Forward Music Project 1.0 Creates Space for Diverse Identities and Artistic Expression

George Lewis leads his recent New York Times article-cum-playlist with some wise words from Muhal Richard Abrams: “We know that there are different types of Black life, and therefore we know that there are different kinds of Black music. Because Black music comes forth from Black life.” A parallel version of this observation undergirds Amanda Gookin’s Forward Music Project (FMP), a commissioning effort that “elevate[s] stories of feminine empowerment” through multimedia works for solo cello. Gookin has highlighted the creativity of over a dozen composers through three iterations of this project, and acts as steward to the stories each artist shares through their work. She’s now recorded the first installment of her commissions on Forward Music Project 1.0, released on the Bright Shiny Things label July 10, 2020.

Despite the freedom of method, the works on this first installment are stylistically similar. Each piece dwells within a comfortable tonal language and tends toward effusive lyricism or repetitive grooves. There’s a fairly traditional sense of programmatic narrative to the works, which matches perfectly Gookin’s call for pieces “about [the composer’s] own story or a political issue that affects women and girls.” The most impactful pieces, however, are those that generate an experiential nuance beyond their compositional language and provide space for deep engagement as a listener.

Amanda Gookin

Cellist Amanda Gookin (photo by Ryan Scherb)

Standing out for its deft navigation of overt storytelling and musical complexity is the third track: Angélica Negrón’s Las Desaparecidas. The title, translated as “the disappeared,” tells the story of abducted and trafficked young girls, particularly those from Juárez, Mexico. Flickering electronic textures seem to capture the individual and collective voices of the girls, swelling in and out of existence as a chorus surrounding the other sampled sounds. Gookin’s cello swerves through the tape, broadening the soundscape with a keen attention to shaping every moment of interaction. After moving through iterating pulses and hazy clouds of interference, the piece snaps together for a stunning, isolated, pounding close of percussive cello hits and relentless samples, swarming the listener with sounds of the disappeared.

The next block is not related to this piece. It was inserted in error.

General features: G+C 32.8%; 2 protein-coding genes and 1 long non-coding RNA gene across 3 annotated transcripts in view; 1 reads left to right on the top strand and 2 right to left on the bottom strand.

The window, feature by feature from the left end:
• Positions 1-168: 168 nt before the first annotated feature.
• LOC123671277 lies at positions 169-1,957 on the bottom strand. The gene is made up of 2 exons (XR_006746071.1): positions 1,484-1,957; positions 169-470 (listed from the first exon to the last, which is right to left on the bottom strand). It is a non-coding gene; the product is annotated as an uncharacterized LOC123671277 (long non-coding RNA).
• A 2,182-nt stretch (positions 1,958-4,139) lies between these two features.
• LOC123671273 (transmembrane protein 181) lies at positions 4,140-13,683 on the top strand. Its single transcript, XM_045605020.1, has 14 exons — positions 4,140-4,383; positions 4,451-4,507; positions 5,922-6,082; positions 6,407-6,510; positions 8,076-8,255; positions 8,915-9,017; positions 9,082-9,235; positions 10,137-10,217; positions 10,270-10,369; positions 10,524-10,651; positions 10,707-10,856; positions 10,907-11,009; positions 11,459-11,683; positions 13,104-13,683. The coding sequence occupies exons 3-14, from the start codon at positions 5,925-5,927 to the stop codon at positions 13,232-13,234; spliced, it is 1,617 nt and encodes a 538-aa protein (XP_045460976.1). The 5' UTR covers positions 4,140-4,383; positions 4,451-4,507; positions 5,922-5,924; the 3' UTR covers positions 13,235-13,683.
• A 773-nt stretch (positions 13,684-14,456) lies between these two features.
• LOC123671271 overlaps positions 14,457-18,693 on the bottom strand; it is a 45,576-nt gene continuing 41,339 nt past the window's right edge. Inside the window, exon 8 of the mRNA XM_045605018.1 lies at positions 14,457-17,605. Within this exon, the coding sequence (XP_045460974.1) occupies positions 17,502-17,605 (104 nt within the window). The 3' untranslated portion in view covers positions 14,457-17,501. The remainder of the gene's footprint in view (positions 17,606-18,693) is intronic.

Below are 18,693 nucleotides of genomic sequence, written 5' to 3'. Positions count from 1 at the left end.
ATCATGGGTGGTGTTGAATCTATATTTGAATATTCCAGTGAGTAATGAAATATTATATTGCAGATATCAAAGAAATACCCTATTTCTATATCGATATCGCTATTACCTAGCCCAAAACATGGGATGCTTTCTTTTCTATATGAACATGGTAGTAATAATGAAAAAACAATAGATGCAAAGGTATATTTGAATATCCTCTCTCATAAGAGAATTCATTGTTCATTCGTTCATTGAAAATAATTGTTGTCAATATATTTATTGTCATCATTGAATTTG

This leveraging of multiple sonic layers is a common feature on the album. Amanda Feery’s Stray Sods achieves a similar degree of reflective space, balancing gently pulsating ambiences with a meandering cello line which weaves a somber reflection on the lack of abortion access in Ireland. In the same way Negrón’s work references without being explicit, Feery’s piece captures the transient invisibility of Irish women who had to travel to the UK for the procedure until abortion was legalized in their country in 2018.

More explicit are the references in Nathalie Joachim’s Dam Mwen Yo and Morgan KraussMemories Lie Dormant. Joachim pays tribute to the Haitian women in her life by blending recordings of herself and family members with an expressive cello line—neither the recordings nor the cello ever overtake the other, always blending cohesively. On the other hand, Krauss demands listener attention in Memories Lie Dormant with visceral textures which do not distinguish between the abrasive cello part and the labored, purposeful exhalations of Gookin. This reflection on surviving sexual assault is as demonstrative as it is unrelenting.

Nathalie Joachim--Photo by Josue Azor

Nathalie Joachim–Photo by Josue Azor

Gookin herself shines throughout the record, demonstrating the curatorial care with which she treats each commission. Allison Loggins-Hull’s Stolen reflects on the plight of underage girls sold into marriage in a melodic, three-movement sonatine; Gookin crafts each phrase with deep connection to the emotional weight of the narrative. Similarly, Leila Adu-Gilmore’s For Edna is marked by Gookin’s delicate singing. These moments serve as a kind of prayerful intonation on the capacity of women to love in the midst of adversity and violence, as the cello moves between intensely lyrical bursts and microtonal drones, with quick flurries of shadowy harmonics skittering in between. Gookin’s technique is on particular display in the final piece, Swerve by Jessica Meyer, a piece encapsulating the “conscious effort to get everything… in balance with all the feelings and responsibilities that are unique to women.” Here, the cello flies through frenetic, grooving looped sequences tied together with committed precision in a clear musical representation of the programmatic inspiration.

The power of Gookin’s project lies in its bringing together of diverse female composers to tell the stories of their individual identities. In that way, Gookin is staking a claim for those composers to exist as themselves, with all the influences and experiences that shape them as artists and individuals. This particular set of pieces undeniably tends toward a stylistic homogeneity by chance of grouping—that said, the nature of the project suggests that commissioning diverse identities and providing space for those identities begets a diversity of artistic expression. As the new music scene deals with its demons of white-supremacist patriarchy, Forward Music Project is exactly the kind of effort that can guide our community toward sincere personal connection by centering the earnest interests of female-identifying composers.